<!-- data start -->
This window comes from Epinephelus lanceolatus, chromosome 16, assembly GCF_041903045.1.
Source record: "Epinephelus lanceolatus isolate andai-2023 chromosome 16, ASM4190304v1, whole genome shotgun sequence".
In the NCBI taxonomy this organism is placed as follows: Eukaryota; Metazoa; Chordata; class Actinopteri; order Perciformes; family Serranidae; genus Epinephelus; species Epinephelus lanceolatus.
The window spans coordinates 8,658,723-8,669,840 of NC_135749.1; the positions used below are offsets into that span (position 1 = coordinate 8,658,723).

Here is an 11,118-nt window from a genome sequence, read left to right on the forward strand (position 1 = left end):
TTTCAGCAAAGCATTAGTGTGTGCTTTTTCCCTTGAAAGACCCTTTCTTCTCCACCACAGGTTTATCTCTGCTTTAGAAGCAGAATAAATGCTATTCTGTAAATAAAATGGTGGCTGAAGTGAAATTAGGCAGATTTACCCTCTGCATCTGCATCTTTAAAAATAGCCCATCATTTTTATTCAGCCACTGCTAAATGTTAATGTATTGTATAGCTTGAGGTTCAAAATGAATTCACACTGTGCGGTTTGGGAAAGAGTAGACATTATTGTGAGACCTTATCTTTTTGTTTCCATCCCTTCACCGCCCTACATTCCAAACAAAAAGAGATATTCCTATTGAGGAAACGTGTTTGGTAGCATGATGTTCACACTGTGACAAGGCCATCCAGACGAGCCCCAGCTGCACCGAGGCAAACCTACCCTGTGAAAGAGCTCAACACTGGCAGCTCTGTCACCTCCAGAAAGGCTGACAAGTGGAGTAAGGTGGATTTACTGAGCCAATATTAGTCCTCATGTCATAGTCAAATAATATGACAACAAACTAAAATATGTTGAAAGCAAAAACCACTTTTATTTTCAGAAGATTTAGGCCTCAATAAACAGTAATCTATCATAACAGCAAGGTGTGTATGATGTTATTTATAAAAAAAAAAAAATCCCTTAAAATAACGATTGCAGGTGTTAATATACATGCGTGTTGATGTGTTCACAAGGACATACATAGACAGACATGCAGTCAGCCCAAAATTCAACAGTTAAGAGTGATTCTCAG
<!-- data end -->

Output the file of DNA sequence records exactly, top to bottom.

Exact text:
This window comes from Epinephelus lanceolatus, chromosome 16, assembly GCF_041903045.1.
Source record: "Epinephelus lanceolatus isolate andai-2023 chromosome 16, ASM4190304v1, whole genome shotgun sequence".
In the NCBI taxonomy this organism is placed as follows: Eukaryota; Metazoa; Chordata; class Actinopteri; order Perciformes; family Serranidae; genus Epinephelus; species Epinephelus lanceolatus.
The window spans coordinates 8,658,723-8,669,840 of NC_135749.1; the positions used below are offsets into that span (position 1 = coordinate 8,658,723).

Here is an 11,118-nt window from a genome sequence, read left to right on the forward strand (position 1 = left end):
TTTCAGCAAAGCATTAGTGTGTGCTTTTTCCCTTGAAAGACCCTTTCTTCTCCACCACAGGTTTATCTCTGCTTTAGAAGCAGAATAAATGCTATTCTGTAAATAAAATGGTGGCTGAAGTGAAATTAGGCAGATTTACCCTCTGCATCTGCATCTTTAAAAATAGCCCATCATTTTTATTCAGCCACTGCTAAATGTTAATGTATTGTATAGCTTGAGGTTCAAAATGAATTCACACTGTGCGGTTTGGGAAAGAGTAGACATTATTGTGAGACCTTATCTTTTTGTTTCCATCCCTTCACCGCCCTACATTCCAAACAAAAAGAGATATTCCTATTGAGGAAACGTGTTTGGTAGCATGATGTTCACACTGTGACAAGGCCATCCAGACGAGCCCCAGCTGCACCGAGGCAAACCTACCCTGTGAAAGAGCTCAACACTGGCAGCTCTGTCACCTCCAGAAAGGCTGACAAGTGGAGTAAGGTGGATTTACTGAGCCAATATTAGTCCTCATGTCATAGTCAAATAATATGACAACAAACTAAAATATGTTGAAAGCAAAAACCACTTTTATTTTCAGAAGATTTAGGCCTCAATAAACAGTAATCTATCATAACAGCAAGGTGTGTATGATGTTATTTATAAAAAAAAAAAAATCCCTTAAAATAACGATTGCAGGTGTTAATATACATGCGTGTTGATGTGTTCACAAGGACATACATAGACAGACATGCAGTCAGCCCAAAATTCAACAGTTAAGAGTGATTCTCAG